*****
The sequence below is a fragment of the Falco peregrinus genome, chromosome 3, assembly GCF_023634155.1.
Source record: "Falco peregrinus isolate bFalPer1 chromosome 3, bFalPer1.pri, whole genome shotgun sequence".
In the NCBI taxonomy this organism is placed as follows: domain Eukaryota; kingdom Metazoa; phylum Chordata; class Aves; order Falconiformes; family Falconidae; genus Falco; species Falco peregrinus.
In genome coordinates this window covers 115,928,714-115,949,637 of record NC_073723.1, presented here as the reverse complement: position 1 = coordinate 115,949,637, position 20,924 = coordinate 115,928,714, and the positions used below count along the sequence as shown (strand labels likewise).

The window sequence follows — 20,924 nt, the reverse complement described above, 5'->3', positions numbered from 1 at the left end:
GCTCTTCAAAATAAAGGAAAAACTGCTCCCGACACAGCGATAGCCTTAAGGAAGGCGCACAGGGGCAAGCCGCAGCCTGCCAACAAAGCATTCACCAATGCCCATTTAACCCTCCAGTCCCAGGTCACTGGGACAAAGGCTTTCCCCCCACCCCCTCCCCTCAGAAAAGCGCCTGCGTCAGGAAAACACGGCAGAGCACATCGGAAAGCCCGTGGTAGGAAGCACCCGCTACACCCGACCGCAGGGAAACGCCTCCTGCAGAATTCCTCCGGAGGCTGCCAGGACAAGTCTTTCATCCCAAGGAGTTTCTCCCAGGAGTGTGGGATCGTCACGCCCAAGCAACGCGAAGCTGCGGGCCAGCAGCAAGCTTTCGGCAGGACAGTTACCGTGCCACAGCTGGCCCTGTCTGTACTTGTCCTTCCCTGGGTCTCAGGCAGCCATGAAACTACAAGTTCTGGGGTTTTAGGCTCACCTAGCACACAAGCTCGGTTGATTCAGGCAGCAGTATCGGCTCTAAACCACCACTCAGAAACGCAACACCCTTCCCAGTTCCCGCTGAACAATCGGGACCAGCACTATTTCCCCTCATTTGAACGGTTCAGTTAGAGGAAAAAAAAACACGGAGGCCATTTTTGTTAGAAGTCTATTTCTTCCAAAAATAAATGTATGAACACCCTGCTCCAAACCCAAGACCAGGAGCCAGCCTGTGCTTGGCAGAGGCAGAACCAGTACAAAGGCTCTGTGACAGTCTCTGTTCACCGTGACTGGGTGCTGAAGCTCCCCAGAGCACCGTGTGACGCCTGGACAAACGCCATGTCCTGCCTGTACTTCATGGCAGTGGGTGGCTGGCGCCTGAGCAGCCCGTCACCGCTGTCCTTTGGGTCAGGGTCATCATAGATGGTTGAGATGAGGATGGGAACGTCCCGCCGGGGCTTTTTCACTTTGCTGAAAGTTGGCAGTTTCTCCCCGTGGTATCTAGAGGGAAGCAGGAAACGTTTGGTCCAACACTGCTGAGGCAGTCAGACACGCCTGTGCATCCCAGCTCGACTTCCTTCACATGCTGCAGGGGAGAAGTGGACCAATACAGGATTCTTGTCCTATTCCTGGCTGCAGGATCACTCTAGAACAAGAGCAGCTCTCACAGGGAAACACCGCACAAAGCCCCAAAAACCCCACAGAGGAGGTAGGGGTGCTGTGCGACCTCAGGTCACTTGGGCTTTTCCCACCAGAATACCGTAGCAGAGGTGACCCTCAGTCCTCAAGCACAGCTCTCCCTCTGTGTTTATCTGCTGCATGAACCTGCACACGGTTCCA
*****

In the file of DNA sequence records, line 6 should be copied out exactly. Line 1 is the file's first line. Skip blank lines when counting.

GCTCTTCAAAATAAAGGAAAAACTGCTCCCGACACAGCGATAGCCTTAAGGAAGGCGCACAGGGGCAAGCCGCAGCCTGCCAACAAAGCATTCACCAATGCCCATTTAACCCTCCAGTCCCAGGTCACTGGGACAAAGGCTTTCCCCCCACCCCCTCCCCTCAGAAAAGCGCCTGCGTCAGGAAAACACGGCAGAGCACATCGGAAAGCCCGTGGTAGGAAGCACCCGCTACACCCGACCGCAGGGAAACGCCTCCTGCAGAATTCCTCCGGAGGCTGCCAGGACAAGTCTTTCATCCCAAGGAGTTTCTCCCAGGAGTGTGGGATCGTCACGCCCAAGCAACGCGAAGCTGCGGGCCAGCAGCAAGCTTTCGGCAGGACAGTTACCGTGCCACAGCTGGCCCTGTCTGTACTTGTCCTTCCCTGGGTCTCAGGCAGCCATGAAACTACAAGTTCTGGGGTTTTAGGCTCACCTAGCACACAAGCTCGGTTGATTCAGGCAGCAGTATCGGCTCTAAACCACCACTCAGAAACGCAACACCCTTCCCAGTTCCCGCTGAACAATCGGGACCAGCACTATTTCCCCTCATTTGAACGGTTCAGTTAGAGGAAAAAAAAACACGGAGGCCATTTTTGTTAGAAGTCTATTTCTTCCAAAAATAAATGTATGAACACCCTGCTCCAAACCCAAGACCAGGAGCCAGCCTGTGCTTGGCAGAGGCAGAACCAGTACAAAGGCTCTGTGACAGTCTCTGTTCACCGTGACTGGGTGCTGAAGCTCCCCAGAGCACCGTGTGACGCCTGGACAAACGCCATGTCCTGCCTGTACTTCATGGCAGTGGGTGGCTGGCGCCTGAGCAGCCCGTCACCGCTGTCCTTTGGGTCAGGGTCATCATAGATGGTTGAGATGAGGATGGGAACGTCCCGCCGGGGCTTTTTCACTTTGCTGAAAGTTGGCAGTTTCTCCCCGTGGTATCTAGAGGGAAGCAGGAAACGTTTGGTCCAACACTGCTGAGGCAGTCAGACACGCCTGTGCATCCCAGCTCGACTTCCTTCACATGCTGCAGGGGAGAAGTGGACCAATACAGGATTCTTGTCCTATTCCTGGCTGCAGGATCACTCTAGAACAAGAGCAGCTCTCACAGGGAAACACCGCACAAAGCCCCAAAAACCCCACAGAGGAGGTAGGGGTGCTGTGCGACCTCAGGTCACTTGGGCTTTTCCCACCAGAATACCGTAGCAGAGGTGACCCTCAGTCCTCAAGCACAGCTCTCCCTCTGTGTTTATCTGCTGCATGAACCTGCACACGGTTCCA